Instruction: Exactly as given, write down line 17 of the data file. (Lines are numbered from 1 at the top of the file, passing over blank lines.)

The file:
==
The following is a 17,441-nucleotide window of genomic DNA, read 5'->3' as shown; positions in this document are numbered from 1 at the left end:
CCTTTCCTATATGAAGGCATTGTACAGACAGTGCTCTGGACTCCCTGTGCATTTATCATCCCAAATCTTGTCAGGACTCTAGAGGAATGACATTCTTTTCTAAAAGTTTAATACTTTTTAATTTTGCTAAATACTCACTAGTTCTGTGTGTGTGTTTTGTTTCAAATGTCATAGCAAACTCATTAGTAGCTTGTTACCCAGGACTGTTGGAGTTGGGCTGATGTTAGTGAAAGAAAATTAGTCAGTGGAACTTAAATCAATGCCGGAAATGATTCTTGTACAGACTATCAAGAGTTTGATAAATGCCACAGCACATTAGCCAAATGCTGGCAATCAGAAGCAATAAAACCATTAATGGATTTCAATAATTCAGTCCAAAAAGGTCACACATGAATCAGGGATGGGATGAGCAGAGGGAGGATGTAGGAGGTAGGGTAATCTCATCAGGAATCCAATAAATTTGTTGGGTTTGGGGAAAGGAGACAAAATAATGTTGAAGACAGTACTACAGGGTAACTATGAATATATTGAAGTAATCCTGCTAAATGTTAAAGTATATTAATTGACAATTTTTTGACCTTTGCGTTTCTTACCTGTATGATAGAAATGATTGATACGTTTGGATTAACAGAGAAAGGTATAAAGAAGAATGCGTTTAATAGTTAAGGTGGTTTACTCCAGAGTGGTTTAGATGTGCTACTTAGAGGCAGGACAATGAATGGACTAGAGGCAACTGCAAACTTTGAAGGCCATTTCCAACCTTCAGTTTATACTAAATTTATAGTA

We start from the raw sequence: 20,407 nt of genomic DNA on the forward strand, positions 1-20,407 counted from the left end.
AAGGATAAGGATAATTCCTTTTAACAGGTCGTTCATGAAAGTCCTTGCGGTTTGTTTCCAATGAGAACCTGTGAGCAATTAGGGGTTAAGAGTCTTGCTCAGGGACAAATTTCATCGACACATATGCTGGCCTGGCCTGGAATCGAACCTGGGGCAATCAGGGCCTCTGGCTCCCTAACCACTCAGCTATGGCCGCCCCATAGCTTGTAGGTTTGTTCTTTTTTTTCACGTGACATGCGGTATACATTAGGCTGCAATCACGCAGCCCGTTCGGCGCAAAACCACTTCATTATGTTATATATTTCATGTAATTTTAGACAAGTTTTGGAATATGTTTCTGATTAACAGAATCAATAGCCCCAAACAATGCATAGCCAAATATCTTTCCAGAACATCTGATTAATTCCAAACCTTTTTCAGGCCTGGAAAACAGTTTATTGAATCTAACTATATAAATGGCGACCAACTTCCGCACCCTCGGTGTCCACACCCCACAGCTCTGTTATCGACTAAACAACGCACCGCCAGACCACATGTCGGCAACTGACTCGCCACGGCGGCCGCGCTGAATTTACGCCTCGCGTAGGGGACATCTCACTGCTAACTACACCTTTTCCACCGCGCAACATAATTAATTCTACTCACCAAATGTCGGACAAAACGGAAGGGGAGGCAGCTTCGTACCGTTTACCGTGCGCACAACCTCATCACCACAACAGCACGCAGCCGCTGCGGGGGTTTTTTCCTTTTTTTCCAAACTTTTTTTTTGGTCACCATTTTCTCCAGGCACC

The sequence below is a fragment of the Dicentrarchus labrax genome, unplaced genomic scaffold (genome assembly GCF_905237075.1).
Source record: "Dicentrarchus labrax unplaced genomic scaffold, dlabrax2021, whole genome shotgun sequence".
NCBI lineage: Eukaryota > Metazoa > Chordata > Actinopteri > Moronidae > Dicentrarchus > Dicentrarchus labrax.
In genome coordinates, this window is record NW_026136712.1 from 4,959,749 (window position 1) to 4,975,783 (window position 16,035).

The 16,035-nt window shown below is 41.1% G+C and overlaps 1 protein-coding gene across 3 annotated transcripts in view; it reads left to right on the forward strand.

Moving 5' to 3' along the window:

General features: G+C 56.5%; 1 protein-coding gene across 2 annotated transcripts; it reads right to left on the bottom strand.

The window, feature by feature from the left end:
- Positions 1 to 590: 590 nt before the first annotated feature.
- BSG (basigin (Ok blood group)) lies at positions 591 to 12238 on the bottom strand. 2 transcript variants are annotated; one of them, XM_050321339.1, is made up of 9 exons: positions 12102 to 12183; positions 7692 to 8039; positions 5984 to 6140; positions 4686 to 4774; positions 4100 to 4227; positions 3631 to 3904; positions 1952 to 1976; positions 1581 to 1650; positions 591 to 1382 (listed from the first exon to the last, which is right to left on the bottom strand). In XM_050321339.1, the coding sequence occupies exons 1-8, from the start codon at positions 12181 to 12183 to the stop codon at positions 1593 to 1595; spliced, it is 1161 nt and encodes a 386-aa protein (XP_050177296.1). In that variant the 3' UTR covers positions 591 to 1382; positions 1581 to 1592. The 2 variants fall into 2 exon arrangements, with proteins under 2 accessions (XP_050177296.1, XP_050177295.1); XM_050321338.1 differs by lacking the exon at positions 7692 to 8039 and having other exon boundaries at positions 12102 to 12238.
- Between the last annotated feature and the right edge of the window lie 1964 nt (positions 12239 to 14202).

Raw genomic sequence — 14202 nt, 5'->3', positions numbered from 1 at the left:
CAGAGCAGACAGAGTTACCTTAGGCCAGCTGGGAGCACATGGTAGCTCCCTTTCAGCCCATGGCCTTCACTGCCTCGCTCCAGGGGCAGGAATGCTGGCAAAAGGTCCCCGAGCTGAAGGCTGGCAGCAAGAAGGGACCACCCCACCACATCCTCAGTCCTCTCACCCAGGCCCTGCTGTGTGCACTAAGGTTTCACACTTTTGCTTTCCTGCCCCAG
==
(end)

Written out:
CAGAGCAGACAGAGTTACCTTAGGCCAGCTGGGAGCACATGGTAGCTCCCTTTCAGCCCATGGCCTTCACTGCCTCGCTCCAGGGGCAGGAATGCTGGCAAAAGGTCCCCGAGCTGAAGGCTGGCAGCAAGAAGGGACCACCCCACCACATCCTCAGTCCTCTCACCCAGGCCCTGCTGTGTGCACTAAGGTTTCACACTTTTGCTTTCCTGCCCCAG